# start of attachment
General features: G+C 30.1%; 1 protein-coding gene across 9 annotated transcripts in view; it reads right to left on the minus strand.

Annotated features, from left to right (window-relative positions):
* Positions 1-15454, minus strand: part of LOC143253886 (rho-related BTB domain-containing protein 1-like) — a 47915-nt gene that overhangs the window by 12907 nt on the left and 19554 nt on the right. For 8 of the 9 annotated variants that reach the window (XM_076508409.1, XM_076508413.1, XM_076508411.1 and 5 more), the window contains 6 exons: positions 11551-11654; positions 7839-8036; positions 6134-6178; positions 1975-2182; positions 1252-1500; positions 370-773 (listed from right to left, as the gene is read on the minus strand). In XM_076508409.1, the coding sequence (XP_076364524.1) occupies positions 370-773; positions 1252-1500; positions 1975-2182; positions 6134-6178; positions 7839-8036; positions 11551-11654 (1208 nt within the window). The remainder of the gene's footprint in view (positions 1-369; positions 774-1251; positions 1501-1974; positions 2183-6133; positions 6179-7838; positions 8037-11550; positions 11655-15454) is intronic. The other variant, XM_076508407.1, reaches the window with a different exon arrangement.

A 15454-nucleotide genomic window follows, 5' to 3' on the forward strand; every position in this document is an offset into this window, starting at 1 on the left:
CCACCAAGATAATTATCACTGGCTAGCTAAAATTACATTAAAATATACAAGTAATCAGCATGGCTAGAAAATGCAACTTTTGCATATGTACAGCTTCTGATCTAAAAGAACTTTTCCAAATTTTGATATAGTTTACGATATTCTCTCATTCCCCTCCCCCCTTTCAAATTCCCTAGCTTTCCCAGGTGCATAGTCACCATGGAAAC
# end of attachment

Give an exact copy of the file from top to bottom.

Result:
General features: G+C 30.1%; 1 protein-coding gene across 9 annotated transcripts in view; it reads right to left on the minus strand.

Annotated features, from left to right (window-relative positions):
* Positions 1-15454, minus strand: part of LOC143253886 (rho-related BTB domain-containing protein 1-like) — a 47915-nt gene that overhangs the window by 12907 nt on the left and 19554 nt on the right. For 8 of the 9 annotated variants that reach the window (XM_076508409.1, XM_076508413.1, XM_076508411.1 and 5 more), the window contains 6 exons: positions 11551-11654; positions 7839-8036; positions 6134-6178; positions 1975-2182; positions 1252-1500; positions 370-773 (listed from right to left, as the gene is read on the minus strand). In XM_076508409.1, the coding sequence (XP_076364524.1) occupies positions 370-773; positions 1252-1500; positions 1975-2182; positions 6134-6178; positions 7839-8036; positions 11551-11654 (1208 nt within the window). The remainder of the gene's footprint in view (positions 1-369; positions 774-1251; positions 1501-1974; positions 2183-6133; positions 6179-7838; positions 8037-11550; positions 11655-15454) is intronic. The other variant, XM_076508407.1, reaches the window with a different exon arrangement.

A 15454-nucleotide genomic window follows, 5' to 3' on the forward strand; every position in this document is an offset into this window, starting at 1 on the left:
CCACCAAGATAATTATCACTGGCTAGCTAAAATTACATTAAAATATACAAGTAATCAGCATGGCTAGAAAATGCAACTTTTGCATATGTACAGCTTCTGATCTAAAAGAACTTTTCCAAATTTTGATATAGTTTACGATATTCTCTCATTCCCCTCCCCCCTTTCAAATTCCCTAGCTTTCCCAGGTGCATAGTCACCATGGAAAC